"He had in some ways a very typical story. He was a young guy, successful, in-the-prime-of-his-life kind of person, and very positive but had all of a sudden been hit after a brief acute illness, and he hadn't really recovered from it. And he continued to kind of not recover from it for months and months; and months became years, and he had no reason functionally to not be healthy," Kogelnik said.
People who have chronic fatigue can develop psychological issues such as depression or anxiety, but those are not causes of the symptoms, Kogelnik said. It's the way chronic fatigue clobbers a life that can be depressing.
Whitney Dafoe had gotten a scholarship to travel around the world as a photographer when he became very ill, Kogelnik said.
"So imagine just from a psychological perspective already how devastating it would be. You know you have this wonderful life opportunity in front of you, and all of a sudden have it taken away from you. You can't walk down the street without becoming completely exhausted and having this post-exertional feeling where you just are drained," he said.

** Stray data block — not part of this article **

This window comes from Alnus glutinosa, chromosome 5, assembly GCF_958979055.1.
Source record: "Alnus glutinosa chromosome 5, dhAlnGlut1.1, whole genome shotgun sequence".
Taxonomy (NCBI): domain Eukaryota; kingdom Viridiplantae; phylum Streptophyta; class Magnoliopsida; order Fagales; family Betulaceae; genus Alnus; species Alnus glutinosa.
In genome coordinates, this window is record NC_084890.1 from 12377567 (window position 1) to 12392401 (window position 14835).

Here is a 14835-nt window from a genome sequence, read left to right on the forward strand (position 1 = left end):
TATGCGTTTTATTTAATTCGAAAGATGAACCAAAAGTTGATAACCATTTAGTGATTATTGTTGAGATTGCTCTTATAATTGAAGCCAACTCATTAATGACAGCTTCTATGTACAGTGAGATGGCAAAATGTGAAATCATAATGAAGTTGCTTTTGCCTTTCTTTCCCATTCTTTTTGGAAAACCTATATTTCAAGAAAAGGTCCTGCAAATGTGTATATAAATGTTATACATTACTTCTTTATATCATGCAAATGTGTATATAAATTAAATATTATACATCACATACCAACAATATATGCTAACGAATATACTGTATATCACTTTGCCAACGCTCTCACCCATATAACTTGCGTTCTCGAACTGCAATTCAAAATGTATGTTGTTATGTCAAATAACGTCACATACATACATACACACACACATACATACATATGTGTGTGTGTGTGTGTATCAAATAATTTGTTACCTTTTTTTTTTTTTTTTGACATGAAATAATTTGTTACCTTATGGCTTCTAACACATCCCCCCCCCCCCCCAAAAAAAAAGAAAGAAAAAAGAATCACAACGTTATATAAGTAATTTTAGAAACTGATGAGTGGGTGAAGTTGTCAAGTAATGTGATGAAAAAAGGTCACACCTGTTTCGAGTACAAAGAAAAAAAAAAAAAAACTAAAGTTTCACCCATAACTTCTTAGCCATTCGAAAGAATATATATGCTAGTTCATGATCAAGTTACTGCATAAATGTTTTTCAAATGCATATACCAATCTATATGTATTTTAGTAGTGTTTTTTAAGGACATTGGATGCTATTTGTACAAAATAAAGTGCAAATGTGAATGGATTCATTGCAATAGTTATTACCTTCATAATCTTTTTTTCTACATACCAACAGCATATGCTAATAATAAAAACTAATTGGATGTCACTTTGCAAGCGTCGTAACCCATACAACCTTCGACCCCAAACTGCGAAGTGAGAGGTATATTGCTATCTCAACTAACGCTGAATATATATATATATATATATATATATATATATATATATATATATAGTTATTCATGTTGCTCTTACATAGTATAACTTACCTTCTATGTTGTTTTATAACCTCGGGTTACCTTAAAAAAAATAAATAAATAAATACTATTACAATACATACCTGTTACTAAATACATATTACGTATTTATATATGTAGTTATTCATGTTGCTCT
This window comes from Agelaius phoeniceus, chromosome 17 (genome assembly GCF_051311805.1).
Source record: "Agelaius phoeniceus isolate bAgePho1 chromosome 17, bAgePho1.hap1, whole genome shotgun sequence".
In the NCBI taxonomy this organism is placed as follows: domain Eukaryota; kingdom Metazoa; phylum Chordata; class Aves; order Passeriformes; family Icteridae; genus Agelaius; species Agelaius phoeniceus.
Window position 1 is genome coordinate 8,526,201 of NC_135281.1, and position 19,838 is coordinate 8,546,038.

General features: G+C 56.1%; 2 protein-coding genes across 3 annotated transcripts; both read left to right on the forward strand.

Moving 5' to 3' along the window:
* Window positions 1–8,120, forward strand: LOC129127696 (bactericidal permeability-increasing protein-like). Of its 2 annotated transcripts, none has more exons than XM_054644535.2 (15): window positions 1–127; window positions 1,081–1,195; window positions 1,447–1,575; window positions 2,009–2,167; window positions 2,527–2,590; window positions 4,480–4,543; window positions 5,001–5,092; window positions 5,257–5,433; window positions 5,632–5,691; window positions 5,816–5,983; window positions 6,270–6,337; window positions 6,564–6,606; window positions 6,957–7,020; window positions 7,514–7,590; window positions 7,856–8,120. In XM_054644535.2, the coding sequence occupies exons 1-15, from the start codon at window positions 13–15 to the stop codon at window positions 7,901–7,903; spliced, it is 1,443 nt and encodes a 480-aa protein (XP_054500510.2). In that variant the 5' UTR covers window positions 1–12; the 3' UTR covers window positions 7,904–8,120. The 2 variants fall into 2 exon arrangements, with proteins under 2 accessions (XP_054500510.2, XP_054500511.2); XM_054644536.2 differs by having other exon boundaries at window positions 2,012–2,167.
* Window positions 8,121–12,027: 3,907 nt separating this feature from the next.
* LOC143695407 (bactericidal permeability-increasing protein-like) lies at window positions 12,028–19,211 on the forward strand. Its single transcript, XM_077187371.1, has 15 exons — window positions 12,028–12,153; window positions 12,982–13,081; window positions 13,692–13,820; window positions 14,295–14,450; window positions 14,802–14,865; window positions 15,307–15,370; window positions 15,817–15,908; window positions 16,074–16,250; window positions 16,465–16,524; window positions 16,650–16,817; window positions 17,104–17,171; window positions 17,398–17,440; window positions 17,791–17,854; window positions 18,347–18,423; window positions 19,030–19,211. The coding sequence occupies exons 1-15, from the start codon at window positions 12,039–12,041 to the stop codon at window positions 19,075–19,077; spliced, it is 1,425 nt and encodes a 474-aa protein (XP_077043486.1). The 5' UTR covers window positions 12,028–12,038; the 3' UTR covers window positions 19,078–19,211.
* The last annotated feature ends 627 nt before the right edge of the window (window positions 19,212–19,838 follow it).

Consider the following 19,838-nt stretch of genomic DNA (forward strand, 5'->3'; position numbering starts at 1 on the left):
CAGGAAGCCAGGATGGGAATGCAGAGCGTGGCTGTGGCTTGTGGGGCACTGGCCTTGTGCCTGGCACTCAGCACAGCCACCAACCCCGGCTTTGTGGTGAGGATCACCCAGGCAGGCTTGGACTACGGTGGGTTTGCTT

While Dafoe's case is among the most severe, others with chronic fatigue syndrome are debilitated such that their productivity is limited to just a few hours each day.
Sunnyvale resident Stephen Shimshock, 28, began to experience the same fatigue in 2011. It took three and a half years for him to find a structure he could live within so that he could have an active life, he said.
Shimshock was just out of college in 2008 and was testing life's waters with a few different jobs when he became a substitute teacher at Fremont High School in Sunnyvale. He hiked, swam, rode a bike and, in general, liked the outdoors.
"Two and a half years into working in Fremont, around Halloween I had a cold with a fever. I missed a few days and then got back to work," he said. But about three weeks later, he felt increasingly more tired.
"Around Thanksgiving, I got to the point that I'd get to work and I'd have trouble following students' sentences. The doctors call it brain fog," he said.
Standard tests didn't show anything bad. It was also difficult for Shimshock to measure the progression.
"I don't know what prompts the fatigue — emotions, physical or mental. At the beginning I felt a lot of guilt and shame. I always was the type of person who thought I was faking it if I was sick. I didn't think I was sick enough to take time off from work or school," he said.
When fully rested, Shimshock said he feels pretty much like his old self. But when he pushes himself beyond his limits, things start to happen. His dexterity goes down; he has difficulty speaking and structuring thoughts; and he has trouble chewing.
"As I get more fatigued, I become more sensitive to lights and sounds," he said.
Two years ago, he stopped driving.
"I may start the day OK, but I'm never sure I'd have the energy when I got to the place I was going to, or if I'd have the energy to return," he said.